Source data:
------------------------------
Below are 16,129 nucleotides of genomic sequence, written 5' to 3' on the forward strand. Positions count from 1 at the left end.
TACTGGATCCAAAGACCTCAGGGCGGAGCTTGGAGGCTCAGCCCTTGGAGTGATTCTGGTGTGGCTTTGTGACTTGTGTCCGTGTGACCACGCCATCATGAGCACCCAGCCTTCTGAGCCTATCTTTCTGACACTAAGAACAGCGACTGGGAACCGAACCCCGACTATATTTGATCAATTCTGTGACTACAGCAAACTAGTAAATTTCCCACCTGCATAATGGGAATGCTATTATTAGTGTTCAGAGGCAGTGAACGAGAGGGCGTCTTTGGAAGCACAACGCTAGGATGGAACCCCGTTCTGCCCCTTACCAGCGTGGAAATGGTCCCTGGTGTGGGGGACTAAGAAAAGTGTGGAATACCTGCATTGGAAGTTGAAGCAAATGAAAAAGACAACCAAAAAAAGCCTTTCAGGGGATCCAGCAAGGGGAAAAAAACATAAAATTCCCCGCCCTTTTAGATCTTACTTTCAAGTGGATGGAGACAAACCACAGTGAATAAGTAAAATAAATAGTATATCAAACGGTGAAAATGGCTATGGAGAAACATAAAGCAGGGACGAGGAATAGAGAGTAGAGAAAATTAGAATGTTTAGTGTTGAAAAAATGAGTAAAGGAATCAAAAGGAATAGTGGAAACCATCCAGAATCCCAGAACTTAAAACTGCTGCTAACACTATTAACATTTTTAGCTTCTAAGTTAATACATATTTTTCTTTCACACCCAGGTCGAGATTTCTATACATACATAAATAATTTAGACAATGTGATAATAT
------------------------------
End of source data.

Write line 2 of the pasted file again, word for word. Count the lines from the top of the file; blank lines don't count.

TACTGGATCCAAAGACCTCAGGGCGGAGCTTGGAGGCTCAGCCCTTGGAGTGATTCTGGTGTGGCTTTGTGACTTGTGTCCGTGTGACCACGCCATCATGAGCACCCAGCCTTCTGAGCCTATCTTTCTGACACTAAGAACAGCGACTGGGAACCGAACCCCGACTATATTTGATCAATTCTGTGACTACAGCAAACTAGTAAATTTCCCACCTGCATAATGGGAATGCTATTATTAGTGTTCAGAGGCAGTGAACGAGAGGGCGTCTTTGGAAGCACAACGCTAGGATGGAACCCCGTTCTGCCCCTTACCAGCGTGGAAATGGTCCCTGGTGTGGGGGACTAAGAAAAGTGTGGAATACCTGCATTGGAAGTTGAAGCAAATGAAAAAGACAACCAAAAAAAGCCTTTCAGGGGATCCAGCAAGGGGAAAAAAACATAAAATTCCCCGCCCTTTTAGATCTTACTTTCAAGTGGATGGAGACAAACCACAGTGAATAAGTAAAATAAATAGTATATCAAACGGTGAAAATGGCTATGGAGAAACATAAAGCAGGGACGAGGAATAGAGAGTAGAGAAAATTAGAATGTTTAGTGTTGAAAAAATGAGTAAAGGAATCAAAAGGAATAGTGGAAACCATCCAGAATCCCAGAACTTAAAACTGCTGCTAACACTATTAACATTTTTAGCTTCTAAGTTAATACATATTTTTCTTTCACACCCAGGTCGAGATTTCTATACATACATAAATAATTTAGACAATGTGATAATAT